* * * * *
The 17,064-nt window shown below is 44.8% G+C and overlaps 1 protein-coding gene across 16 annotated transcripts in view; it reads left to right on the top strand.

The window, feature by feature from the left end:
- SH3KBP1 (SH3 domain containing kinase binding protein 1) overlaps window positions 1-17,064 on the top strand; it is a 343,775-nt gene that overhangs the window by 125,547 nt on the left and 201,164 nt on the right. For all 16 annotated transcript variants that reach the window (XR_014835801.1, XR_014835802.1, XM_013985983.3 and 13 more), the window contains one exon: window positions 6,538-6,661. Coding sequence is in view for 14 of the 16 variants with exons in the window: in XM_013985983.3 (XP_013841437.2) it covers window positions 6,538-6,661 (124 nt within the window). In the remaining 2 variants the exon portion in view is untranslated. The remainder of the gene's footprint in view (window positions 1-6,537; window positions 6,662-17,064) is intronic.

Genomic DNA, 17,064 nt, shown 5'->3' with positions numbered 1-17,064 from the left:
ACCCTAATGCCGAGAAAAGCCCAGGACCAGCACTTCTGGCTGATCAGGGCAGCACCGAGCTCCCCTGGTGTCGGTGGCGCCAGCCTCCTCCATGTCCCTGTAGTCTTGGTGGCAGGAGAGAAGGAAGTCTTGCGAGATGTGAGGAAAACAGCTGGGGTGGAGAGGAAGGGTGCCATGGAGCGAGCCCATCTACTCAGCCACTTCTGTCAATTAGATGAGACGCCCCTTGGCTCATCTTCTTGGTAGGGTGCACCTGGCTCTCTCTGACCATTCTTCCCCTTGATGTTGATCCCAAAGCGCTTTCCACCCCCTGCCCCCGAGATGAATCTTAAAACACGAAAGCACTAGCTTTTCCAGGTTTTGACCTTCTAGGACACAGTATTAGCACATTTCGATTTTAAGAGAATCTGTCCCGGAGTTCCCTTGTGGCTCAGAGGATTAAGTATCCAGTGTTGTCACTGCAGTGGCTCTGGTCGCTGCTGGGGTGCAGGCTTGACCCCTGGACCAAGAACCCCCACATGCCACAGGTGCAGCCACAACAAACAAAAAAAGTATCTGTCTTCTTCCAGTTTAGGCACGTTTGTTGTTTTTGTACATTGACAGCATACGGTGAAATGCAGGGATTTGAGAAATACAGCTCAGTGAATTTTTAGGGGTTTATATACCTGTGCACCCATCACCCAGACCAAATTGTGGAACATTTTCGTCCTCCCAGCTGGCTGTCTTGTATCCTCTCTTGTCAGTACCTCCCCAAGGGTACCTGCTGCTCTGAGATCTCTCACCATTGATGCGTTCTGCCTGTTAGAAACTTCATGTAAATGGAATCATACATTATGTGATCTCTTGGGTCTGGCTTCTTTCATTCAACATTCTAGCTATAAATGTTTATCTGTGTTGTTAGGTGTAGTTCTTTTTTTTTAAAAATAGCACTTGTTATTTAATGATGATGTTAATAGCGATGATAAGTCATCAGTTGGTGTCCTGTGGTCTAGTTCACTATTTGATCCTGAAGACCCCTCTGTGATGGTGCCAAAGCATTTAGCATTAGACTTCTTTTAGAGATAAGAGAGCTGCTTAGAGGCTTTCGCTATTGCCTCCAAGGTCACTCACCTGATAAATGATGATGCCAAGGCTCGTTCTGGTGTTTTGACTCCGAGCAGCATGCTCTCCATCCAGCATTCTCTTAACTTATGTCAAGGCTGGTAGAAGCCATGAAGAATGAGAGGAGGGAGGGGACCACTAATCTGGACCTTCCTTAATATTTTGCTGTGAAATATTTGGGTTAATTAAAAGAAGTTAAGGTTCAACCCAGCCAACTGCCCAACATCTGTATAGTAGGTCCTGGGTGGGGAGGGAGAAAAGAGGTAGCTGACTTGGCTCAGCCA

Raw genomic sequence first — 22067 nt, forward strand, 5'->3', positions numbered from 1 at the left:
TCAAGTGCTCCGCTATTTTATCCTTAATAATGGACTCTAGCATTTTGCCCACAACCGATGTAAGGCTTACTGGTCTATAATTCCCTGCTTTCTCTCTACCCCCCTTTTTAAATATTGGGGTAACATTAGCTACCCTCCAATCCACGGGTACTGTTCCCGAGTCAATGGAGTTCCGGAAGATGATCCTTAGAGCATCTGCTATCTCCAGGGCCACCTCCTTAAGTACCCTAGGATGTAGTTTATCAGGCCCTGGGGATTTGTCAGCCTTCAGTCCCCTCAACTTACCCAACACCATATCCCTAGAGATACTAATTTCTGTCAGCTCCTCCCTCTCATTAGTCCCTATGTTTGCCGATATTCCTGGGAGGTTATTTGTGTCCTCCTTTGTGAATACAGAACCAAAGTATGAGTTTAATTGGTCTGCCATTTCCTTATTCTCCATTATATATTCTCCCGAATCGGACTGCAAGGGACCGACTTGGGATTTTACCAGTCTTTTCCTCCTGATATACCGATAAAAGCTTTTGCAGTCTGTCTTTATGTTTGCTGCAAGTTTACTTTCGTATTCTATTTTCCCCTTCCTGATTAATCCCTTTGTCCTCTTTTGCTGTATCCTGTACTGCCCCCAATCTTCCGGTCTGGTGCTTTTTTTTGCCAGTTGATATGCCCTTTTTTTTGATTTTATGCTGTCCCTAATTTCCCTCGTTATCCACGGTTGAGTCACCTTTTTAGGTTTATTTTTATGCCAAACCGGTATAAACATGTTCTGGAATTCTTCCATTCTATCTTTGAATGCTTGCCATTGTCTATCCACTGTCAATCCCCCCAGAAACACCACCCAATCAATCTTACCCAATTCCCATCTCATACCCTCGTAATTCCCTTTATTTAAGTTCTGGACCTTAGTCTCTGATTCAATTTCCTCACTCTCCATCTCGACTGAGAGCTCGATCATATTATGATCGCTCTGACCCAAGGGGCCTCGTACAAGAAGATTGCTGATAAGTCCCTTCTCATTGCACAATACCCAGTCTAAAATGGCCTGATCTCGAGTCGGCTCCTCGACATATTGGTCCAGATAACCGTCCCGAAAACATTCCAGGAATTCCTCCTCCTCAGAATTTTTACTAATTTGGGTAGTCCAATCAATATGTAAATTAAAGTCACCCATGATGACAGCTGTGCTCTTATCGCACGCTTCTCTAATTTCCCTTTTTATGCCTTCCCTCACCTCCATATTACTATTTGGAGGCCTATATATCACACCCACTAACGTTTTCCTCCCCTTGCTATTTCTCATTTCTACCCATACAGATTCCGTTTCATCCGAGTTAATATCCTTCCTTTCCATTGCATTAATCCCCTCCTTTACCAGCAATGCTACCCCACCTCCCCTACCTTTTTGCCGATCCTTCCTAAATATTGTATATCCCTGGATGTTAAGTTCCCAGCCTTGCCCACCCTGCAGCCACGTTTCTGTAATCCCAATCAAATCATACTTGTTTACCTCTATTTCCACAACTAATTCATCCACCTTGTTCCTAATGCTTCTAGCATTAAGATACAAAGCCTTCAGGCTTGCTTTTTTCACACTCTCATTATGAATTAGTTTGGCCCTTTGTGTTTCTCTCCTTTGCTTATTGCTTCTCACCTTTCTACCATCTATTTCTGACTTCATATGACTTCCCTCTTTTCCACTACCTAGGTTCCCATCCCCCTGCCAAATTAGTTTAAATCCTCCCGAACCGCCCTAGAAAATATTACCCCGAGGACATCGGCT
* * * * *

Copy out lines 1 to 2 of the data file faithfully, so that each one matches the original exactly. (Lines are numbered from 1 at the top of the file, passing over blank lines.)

The 17,064-nt window shown below is 44.8% G+C and overlaps 1 protein-coding gene across 16 annotated transcripts in view; it reads left to right on the top strand.

The window, feature by feature from the left end: